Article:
Why You Believe, Really Believe In The Usefulness of The MBTI, Learning Styles, and Employee Engagement

What Do The MBTI, Learning Styles, And Employee Engagement Have In Common?


Psychological types, learning styles and employee engagement have a number of things in common.

First, they are rampant in workplaces, almost like three new “religions of the working world”, now accepted as doctrine, AND making consultants and vendors billions of dollars a year.

Second, you probably believe in all three. It’s unlikely you’ll attend one of these churches and not others.

But who cares? Well, because all three of these “useful approaches” are so flawed that they have potential to become barriers to what you want to achieve.

Employee engagement, for example, funnels money companies could be using to actually benefit employees into surveys, analysis and meeting costs, with virtually no chance of improved engagement.

Learning styles, or at least if you look at the research, is a complete washout. Matching instruction to styles doesn’t mean better learning. Sometimes it’s actually better to mismatch instruction to learner style preferences.

MBTI, or other personality assessments (or whatever the vendors are calling it end up classifying the billions of human beings into one of sixteen types, then stereotyping them. If we did that for race, religion, gender, there would be an uproar.

Here’s the really weird part. It’s almost impossible to convince people who believe in these three things that there is no good evidence to support their use.

Why You Believe And Why No Amount Of Information Will Change Your Mind

You’re a smart cookie, no doubt, as are most of the “believers in these things”, but mind you there are also some smart people who believe in astrology, which shares some of the same characteristics.

Here’s why your beliefs are so powerful.

  • We are most interested in finding out about ourselves. We puzzle ourselves, and we aren’t all that good at understanding what goes on in our heads, and why we do things, so we look for ways outside of ourselves to “tell” us about ourselves, or confirm what we believe about ourselves. When our self-images are confirmed, we believe the instrument.
  • How many millions of people take online quizzes or magazine quizzes in magazines. It’s the strange quest to understand the most important person in one’s life — oneself.
  • We want simple. All three of these “things” categorize people, into very simple groups, then stereotype them. It’s also why we just love generational stereotyping. Employee engagement surveys tend to fit people into just three categories, the learning styles into four (usually), and the MBTI into sixteen. Real simple. We can stick labels on ourselves and others and then “explain” what people do via those labels.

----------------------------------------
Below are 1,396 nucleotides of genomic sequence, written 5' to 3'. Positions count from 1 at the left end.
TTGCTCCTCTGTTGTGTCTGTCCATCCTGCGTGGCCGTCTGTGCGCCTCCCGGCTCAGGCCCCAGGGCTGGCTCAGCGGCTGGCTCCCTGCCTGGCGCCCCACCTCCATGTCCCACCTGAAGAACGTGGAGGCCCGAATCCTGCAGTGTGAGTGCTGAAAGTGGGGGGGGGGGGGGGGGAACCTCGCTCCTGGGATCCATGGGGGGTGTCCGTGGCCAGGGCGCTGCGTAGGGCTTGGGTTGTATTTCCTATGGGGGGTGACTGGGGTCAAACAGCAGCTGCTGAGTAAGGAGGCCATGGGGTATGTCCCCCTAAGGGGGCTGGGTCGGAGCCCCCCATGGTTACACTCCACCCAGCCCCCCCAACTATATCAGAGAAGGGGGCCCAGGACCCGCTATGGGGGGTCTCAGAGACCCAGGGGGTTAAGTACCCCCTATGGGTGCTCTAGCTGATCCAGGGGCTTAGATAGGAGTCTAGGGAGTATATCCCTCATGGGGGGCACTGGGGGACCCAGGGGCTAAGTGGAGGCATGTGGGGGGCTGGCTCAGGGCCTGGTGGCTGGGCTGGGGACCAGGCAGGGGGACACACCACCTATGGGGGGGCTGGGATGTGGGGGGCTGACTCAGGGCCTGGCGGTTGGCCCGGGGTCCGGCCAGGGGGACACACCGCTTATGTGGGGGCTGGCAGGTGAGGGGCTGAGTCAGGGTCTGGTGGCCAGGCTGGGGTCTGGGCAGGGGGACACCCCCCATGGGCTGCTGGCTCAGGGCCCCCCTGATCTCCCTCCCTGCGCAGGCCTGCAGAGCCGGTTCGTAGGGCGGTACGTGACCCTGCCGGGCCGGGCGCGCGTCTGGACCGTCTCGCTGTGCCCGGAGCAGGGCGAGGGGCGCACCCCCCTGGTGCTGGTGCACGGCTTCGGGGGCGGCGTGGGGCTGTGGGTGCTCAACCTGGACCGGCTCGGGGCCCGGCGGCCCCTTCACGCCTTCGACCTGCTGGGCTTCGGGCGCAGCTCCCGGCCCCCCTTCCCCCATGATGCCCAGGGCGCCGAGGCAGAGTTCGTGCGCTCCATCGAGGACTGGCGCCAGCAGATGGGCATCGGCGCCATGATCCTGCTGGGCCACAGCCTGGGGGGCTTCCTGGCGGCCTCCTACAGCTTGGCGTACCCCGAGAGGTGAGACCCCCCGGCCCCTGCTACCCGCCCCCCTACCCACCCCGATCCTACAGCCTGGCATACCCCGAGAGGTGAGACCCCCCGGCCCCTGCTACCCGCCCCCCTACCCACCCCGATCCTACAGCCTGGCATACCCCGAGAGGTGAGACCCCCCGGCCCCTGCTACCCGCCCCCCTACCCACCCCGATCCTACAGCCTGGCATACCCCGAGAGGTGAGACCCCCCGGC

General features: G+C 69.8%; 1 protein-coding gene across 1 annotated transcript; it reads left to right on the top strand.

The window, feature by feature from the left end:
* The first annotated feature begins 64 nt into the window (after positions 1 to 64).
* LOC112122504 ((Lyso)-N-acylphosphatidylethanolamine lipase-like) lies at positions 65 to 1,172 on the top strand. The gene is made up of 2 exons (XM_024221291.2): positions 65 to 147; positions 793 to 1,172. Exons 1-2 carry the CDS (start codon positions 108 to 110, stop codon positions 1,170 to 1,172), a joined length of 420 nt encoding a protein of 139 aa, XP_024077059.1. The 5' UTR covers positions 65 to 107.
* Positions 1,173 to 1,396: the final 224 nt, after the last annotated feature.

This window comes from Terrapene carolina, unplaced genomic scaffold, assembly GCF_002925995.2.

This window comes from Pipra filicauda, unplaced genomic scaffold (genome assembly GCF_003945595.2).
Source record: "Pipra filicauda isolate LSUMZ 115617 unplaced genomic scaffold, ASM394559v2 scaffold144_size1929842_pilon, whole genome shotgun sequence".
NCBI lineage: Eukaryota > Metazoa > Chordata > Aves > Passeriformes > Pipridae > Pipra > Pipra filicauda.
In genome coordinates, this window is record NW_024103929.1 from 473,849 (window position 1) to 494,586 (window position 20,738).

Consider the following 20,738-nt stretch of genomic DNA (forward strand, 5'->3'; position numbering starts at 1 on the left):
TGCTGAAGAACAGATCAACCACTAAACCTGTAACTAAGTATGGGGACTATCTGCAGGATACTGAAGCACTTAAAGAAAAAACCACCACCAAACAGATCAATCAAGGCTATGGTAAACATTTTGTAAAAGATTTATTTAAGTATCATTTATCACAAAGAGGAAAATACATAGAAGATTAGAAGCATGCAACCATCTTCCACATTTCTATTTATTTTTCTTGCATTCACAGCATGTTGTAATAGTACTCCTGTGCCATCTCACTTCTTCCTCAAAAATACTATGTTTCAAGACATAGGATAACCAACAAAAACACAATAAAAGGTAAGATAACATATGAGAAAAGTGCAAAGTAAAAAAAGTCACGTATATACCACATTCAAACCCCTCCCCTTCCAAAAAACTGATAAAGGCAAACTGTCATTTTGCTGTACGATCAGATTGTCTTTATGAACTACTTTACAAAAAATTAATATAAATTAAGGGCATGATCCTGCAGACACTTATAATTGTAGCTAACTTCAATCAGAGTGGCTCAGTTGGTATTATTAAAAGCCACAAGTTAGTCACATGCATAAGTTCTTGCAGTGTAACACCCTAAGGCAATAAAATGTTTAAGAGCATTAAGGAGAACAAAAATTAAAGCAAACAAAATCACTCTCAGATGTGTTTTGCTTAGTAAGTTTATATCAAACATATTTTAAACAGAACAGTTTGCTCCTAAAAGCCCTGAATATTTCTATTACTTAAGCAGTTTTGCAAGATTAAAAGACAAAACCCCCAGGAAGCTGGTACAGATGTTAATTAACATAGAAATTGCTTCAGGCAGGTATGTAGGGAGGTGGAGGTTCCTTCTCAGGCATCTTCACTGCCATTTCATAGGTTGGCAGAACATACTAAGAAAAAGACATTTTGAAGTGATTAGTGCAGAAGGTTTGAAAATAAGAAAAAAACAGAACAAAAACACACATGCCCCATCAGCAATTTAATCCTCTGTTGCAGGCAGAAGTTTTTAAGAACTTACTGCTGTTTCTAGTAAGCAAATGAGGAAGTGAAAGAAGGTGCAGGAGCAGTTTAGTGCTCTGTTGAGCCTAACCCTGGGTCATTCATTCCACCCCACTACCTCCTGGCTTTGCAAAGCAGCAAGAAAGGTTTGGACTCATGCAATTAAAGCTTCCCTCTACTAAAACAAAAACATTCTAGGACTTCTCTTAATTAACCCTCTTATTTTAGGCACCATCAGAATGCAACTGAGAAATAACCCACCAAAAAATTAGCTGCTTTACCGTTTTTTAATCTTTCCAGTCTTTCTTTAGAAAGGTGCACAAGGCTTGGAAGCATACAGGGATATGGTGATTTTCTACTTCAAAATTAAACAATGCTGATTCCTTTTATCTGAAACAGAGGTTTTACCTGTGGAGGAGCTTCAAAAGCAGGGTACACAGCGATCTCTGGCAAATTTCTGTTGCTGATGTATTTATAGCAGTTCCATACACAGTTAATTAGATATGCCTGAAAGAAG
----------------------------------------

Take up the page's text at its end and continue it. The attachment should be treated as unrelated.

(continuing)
• Astrology benefits from the same effects, actually, simple, few categories, and “learning about oneself.”
  • All three seem to be scientific, but the science is very very weak. Often you have to read a lot of the source research, AND have extensive experience in research methods in the social sciences to realize how, in some cases, there’s a lot of junk science involved. Not only is the science bad but it’s often created by people SELLING the products they allege they are investigating without bias. We just love science, and something that appears scientific tends to be believed.
  • All three are incredibly well marketed, and in particular the surveys or instruments which are exceedingly lucrative for companies who can thus, afford to market and market and market, recruit affiliates (apostles), and turn them lose.
  • It’s almost impossible to prove the uselessness of all three, and if you could, it’s impossible to let enough people know. Some things, particularly intuitive things are very hard to disprove in science. That’s because they are often so general, the claims so vague that it’s very hard to do simple experiments that lay people will understand to disprove the claims.
  • However, what’s worse is it’s hard to get that information out to true believers even if you can “prove” something is wrong or useless. Journals tend to not publish “no effect” type articles, and believers seek out information that CONFIRMS their beliefs, not information that disproves those beliefs.
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It’s amazing what people believe! If you dress something up to take advantage of our desire to simplify our lives, AND in a way that seems to tell people about themselves, you can make millions.

Here’s A Key Question To Ask Yourself About Your “Work Religious Beliefs”?

OK. You want to know more about yourself, and what goes on in your head? Here’s a simple one question survey.

What information would you need to convince you that the MBTI/ Learning Styles and/or Employee Engagement movements were a complete waste of time?

What would constitute proof sufficient to convince you?

If you can’t answer that question without reference to ONLY yourself, then you aren’t acting in a rational way, but in an emotional way and you have become one of the converts. Which is fine. Just act with a little ethics and not foist off your beliefs as facts to others.

Originally published at work911.com.

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Author, Trainer, customer service, management, performance appraisal,leadership,difficult customers

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